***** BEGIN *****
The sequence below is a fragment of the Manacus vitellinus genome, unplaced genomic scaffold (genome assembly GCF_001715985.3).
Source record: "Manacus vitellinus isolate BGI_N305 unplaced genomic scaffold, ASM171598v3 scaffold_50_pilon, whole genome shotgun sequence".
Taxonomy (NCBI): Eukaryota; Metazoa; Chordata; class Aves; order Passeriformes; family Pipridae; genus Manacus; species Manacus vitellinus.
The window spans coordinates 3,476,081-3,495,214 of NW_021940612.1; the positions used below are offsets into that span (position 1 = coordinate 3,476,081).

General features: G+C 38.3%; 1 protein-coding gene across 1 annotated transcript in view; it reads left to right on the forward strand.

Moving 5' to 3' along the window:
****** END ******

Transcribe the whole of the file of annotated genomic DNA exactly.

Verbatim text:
The sequence below is a fragment of the Manacus vitellinus genome, unplaced genomic scaffold (genome assembly GCF_001715985.3).
Source record: "Manacus vitellinus isolate BGI_N305 unplaced genomic scaffold, ASM171598v3 scaffold_50_pilon, whole genome shotgun sequence".
Taxonomy (NCBI): Eukaryota; Metazoa; Chordata; class Aves; order Passeriformes; family Pipridae; genus Manacus; species Manacus vitellinus.
The window spans coordinates 3,476,081-3,495,214 of NW_021940612.1; the positions used below are offsets into that span (position 1 = coordinate 3,476,081).

General features: G+C 38.3%; 1 protein-coding gene across 1 annotated transcript in view; it reads left to right on the forward strand.

Moving 5' to 3' along the window: